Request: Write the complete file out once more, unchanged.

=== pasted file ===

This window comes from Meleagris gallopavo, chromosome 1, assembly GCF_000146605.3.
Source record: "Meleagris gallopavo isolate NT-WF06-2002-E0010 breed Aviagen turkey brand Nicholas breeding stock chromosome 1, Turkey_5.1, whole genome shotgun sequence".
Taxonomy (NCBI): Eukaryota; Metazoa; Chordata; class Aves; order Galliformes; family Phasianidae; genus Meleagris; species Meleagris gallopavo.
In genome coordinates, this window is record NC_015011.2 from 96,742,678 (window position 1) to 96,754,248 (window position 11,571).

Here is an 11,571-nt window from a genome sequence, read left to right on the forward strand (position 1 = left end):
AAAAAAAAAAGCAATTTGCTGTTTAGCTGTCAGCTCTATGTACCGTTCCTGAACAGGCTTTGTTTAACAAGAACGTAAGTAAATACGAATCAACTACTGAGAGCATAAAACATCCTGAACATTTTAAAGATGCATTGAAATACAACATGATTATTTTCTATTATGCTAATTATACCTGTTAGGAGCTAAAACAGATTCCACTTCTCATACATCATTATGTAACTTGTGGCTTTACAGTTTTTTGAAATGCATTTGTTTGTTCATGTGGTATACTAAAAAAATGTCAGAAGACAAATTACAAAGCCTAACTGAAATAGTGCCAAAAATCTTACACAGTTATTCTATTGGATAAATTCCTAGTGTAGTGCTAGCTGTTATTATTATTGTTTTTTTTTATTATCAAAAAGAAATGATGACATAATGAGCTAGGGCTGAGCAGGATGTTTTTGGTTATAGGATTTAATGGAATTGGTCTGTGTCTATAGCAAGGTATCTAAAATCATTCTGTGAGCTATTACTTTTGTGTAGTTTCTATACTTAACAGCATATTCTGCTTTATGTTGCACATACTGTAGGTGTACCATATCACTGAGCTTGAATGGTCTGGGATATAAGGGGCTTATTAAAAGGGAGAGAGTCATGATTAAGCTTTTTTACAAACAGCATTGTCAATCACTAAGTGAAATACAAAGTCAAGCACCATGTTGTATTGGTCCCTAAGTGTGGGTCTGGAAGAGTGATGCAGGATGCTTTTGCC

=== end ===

This window comes from Meleagris gallopavo, chromosome 1, assembly GCF_000146605.3.
Source record: "Meleagris gallopavo isolate NT-WF06-2002-E0010 breed Aviagen turkey brand Nicholas breeding stock chromosome 1, Turkey_5.1, whole genome shotgun sequence".
Taxonomy (NCBI): Eukaryota; Metazoa; Chordata; class Aves; order Galliformes; family Phasianidae; genus Meleagris; species Meleagris gallopavo.
In genome coordinates, this window is record NC_015011.2 from 96,742,678 (window position 1) to 96,754,248 (window position 11,571).

Here is an 11,571-nt window from a genome sequence, read left to right on the forward strand (position 1 = left end):
AAAAAAAAAAGCAATTTGCTGTTTAGCTGTCAGCTCTATGTACCGTTCCTGAACAGGCTTTGTTTAACAAGAACGTAAGTAAATACGAATCAACTACTGAGAGCATAAAACATCCTGAACATTTTAAAGATGCATTGAAATACAACATGATTATTTTCTATTATGCTAATTATACCTGTTAGGAGCTAAAACAGATTCCACTTCTCATACATCATTATGTAACTTGTGGCTTTACAGTTTTTTGAAATGCATTTGTTTGTTCATGTGGTATACTAAAAAAATGTCAGAAGACAAATTACAAAGCCTAACTGAAATAGTGCCAAAAATCTTACACAGTTATTCTATTGGATAAATTCCTAGTGTAGTGCTAGCTGTTATTATTATTGTTTTTTTTTATTATCAAAAAGAAATGATGACATAATGAGCTAGGGCTGAGCAGGATGTTTTTGGTTATAGGATTTAATGGAATTGGTCTGTGTCTATAGCAAGGTATCTAAAATCATTCTGTGAGCTATTACTTTTGTGTAGTTTCTATACTTAACAGCATATTCTGCTTTATGTTGCACATACTGTAGGTGTACCATATCACTGAGCTTGAATGGTCTGGGATATAAGGGGCTTATTAAAAGGGAGAGAGTCATGATTAAGCTTTTTTACAAACAGCATTGTCAATCACTAAGTGAAATACAAAGTCAAGCACCATGTTGTATTGGTCCCTAAGTGTGGGTCTGGAAGAGTGATGCAGGATGCTTTTGCC